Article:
Hackathon: Great Things Come From the Freedom to Fail

Each year at Blurb, we set aside one week where we don’t chart a production course for each day—normally they are pretty exact. We don’t scope how much development work will be required to complete tasks generated by our product team; we don’t hold daily stand-up meetings; product doesn’t determine our priorities. For one week, we step away from the normal ceremonies of planning, and we “hack.” We take risks.

Before I started working at Blurb, I had never heard of a “hackathon.” To me, it sounded like one of those fundraising running events in grammar school where you have to convince your aunts and uncles to give you a dollar for every lap you complete. I couldn’t see the point.

So when I learned that we were taking a week off from the normal roadmap priorities to give our developers the freedom to work on what they wanted to, I wasn’t entirely convinced it was worth-while. How could this possibly help our company or our customers to stop building? To veer off our product roadmap?

So many ways. When we step back and take a breath, we make room for wins, big and tiny.


When product and engineering partner together, they create Big Wins. New print products, new book creation tools, new distribution options. It’s like they make a cake, and then the design and UX teams layer the icing for a beautiful treat. These are what I look at as “Big Wins”. These are the things that our marketing team loves to talk about—and rightfully so!

But as wonderful as the Big Wins are, I love the “Tiny Wins” too. Tiny Wins won’t see an email campaign or a PR release. But with or without a spotlight, Tiny Wins always improve the customer experience.

Sometimes they’re improvements to existing framework behind the scenes. Other times Tiny Wins are customer facing—these are like sprinkles added to the frosted cake. And really, who doesn’t like sprinkles?

But why do hackathons work? Why is it that, for a short period of time, this lack of structure is beneficial?

Sure, you get the obvious benefits of allowing our developers to build team comradery—as well as the clear benefits of allowing the team to flex their creative muscles. But I think an important ingredient to the success of a hackathon—to the success of any work—is the freedom to fail.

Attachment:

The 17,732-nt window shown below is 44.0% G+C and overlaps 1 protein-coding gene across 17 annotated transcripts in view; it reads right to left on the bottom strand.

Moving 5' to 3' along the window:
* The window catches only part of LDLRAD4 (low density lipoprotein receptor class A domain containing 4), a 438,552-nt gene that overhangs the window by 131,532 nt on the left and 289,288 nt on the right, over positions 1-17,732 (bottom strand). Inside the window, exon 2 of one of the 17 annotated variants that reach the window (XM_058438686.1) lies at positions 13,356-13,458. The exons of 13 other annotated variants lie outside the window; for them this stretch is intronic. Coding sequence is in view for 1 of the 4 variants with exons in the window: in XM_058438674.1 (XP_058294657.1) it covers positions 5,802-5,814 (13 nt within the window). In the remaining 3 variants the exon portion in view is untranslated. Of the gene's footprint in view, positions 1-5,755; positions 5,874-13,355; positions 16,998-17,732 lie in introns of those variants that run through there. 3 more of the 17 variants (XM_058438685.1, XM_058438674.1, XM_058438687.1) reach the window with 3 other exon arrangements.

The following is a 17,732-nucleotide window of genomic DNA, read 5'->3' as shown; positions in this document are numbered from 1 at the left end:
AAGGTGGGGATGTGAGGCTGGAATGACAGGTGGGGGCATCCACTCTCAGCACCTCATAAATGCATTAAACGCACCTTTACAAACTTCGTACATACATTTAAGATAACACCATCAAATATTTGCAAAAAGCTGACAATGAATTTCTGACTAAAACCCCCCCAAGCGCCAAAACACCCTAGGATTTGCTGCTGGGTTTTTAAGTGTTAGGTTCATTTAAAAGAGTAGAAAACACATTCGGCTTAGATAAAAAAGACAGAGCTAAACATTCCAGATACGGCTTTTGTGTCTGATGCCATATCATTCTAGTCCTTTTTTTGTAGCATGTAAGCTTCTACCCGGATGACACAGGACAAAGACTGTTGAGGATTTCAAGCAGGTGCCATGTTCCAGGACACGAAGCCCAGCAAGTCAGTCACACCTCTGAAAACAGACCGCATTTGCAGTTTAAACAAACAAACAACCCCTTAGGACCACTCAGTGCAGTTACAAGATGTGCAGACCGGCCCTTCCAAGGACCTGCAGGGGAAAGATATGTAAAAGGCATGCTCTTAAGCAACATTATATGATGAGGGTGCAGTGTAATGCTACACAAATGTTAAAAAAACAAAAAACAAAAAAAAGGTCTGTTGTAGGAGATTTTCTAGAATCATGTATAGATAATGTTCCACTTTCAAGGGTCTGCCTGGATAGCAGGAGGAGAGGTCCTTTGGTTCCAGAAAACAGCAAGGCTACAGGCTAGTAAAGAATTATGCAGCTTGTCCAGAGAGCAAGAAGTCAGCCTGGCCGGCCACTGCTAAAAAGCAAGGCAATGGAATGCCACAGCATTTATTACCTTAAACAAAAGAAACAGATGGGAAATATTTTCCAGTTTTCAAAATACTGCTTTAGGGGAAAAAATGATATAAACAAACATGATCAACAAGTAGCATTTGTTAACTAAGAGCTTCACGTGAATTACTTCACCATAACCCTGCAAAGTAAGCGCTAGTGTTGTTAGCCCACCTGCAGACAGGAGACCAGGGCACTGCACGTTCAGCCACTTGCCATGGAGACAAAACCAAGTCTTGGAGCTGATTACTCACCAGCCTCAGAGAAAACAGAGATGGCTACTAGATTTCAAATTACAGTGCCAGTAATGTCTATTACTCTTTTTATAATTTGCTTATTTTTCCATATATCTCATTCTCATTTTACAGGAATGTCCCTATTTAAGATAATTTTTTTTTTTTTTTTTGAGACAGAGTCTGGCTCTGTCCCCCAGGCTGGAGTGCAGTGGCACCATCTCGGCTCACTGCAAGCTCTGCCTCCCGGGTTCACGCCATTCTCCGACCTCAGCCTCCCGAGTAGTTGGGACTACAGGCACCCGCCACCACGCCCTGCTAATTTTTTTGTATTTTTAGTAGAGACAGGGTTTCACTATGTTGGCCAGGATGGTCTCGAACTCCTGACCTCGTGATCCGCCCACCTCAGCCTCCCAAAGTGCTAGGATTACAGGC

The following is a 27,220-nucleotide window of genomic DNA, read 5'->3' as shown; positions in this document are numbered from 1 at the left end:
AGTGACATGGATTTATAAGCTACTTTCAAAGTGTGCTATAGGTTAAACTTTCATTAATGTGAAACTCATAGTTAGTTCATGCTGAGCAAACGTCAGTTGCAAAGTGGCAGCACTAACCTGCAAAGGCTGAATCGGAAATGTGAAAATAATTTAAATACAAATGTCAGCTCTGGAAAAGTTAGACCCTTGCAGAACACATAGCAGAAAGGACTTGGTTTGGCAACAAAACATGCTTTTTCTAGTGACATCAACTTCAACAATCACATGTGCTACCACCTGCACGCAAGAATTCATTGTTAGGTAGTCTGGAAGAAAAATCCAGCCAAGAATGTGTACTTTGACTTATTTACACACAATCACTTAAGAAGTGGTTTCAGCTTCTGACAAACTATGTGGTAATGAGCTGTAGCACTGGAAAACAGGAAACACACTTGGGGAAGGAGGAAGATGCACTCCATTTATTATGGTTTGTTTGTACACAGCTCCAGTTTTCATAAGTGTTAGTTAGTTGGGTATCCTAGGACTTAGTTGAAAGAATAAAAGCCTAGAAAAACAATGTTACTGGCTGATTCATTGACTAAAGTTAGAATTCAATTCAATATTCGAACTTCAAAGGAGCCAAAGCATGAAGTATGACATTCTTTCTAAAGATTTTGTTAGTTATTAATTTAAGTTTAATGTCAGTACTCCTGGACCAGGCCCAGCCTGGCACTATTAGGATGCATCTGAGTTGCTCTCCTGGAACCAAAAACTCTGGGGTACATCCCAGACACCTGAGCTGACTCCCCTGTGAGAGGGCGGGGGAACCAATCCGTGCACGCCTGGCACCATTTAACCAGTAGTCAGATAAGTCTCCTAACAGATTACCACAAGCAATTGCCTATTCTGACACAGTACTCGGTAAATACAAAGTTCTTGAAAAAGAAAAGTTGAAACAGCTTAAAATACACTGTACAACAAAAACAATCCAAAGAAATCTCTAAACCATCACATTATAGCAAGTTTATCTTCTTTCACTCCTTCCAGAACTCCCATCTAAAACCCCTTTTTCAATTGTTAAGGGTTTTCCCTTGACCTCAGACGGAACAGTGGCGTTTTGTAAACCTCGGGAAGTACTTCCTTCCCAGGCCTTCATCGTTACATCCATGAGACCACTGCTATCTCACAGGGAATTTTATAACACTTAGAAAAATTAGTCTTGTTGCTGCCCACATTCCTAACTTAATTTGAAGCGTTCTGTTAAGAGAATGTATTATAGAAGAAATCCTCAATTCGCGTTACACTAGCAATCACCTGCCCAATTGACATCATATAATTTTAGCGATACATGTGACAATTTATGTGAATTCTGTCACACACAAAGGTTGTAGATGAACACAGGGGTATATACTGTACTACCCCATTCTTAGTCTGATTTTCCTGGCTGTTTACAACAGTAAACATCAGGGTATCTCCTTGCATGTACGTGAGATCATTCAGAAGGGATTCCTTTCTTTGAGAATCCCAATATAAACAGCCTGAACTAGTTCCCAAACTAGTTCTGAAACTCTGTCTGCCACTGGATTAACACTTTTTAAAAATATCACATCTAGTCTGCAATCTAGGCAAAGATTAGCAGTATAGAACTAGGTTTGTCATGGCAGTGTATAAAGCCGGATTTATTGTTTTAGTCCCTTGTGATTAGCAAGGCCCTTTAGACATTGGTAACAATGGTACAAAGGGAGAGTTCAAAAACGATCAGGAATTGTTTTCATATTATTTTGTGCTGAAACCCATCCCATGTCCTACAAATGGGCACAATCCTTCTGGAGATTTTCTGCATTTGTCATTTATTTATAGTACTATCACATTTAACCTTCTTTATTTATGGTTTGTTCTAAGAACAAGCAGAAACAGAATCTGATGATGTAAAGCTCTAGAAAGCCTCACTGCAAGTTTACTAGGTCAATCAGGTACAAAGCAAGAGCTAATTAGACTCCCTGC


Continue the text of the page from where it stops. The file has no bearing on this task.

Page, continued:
When given the opportunity and freedom to fail, great things can happen. Our home, the Silicon Valley, is a daily reminder of that.

My Favorite Tiny Wins

• The ability to use a Gift card + an in-market promotion: You will laugh and say things like, “couldn’t you already do this?” Unfortunately, we could not. But now the past is the past, and we can! So, bring us your gift cards and your promos and we’ll fix you right up!
• Admin tool updates: I rely heavily on internal tools, or admin tools. So, when I see small improvements to these I get excited for two reasons: a) I’ll be able to do my job better and more efficiently, thus giving customers a better experience; and b) it shows how much the engineers I work with regularly understand my needs as an internal customer.
• A Better PDF Uploader: over the course of multiple hackathons, the framework for a better PDF Uploader was constructed, then completed, and polished in the normal course of business. This is a great example of how both cross-functional creativity and the flexibility to step away from a project for a period of time really benefited the final outcome.

There have been a lot of Tiny Wins over the past years, and in the future, I hope to share stories of many more that continue to elevate the customer experience with Blurb.

The thing about a hackathon is that sometimes what we’re trying works, sometimes it doesn’t. But for us to take leaps and leverage our creativity, we have to give ourselves permission to fail for a little while. Our Big and Tiny Wins depend on this freedom. The Hackathon lets us balance our need for risk and our need for consistent success.

In your own process or creative work, have you given yourself a little bandwidth to take risks? Go for it. You can always go back to the way things were next week. The important thing is that you made time to experiment and try new things.

Now I’m off to go find a piece of cake!


This post doesn't have any comment. Be the first one!

hide comments

This is a unique website which will require a more modern browser to work!

Please upgrade today!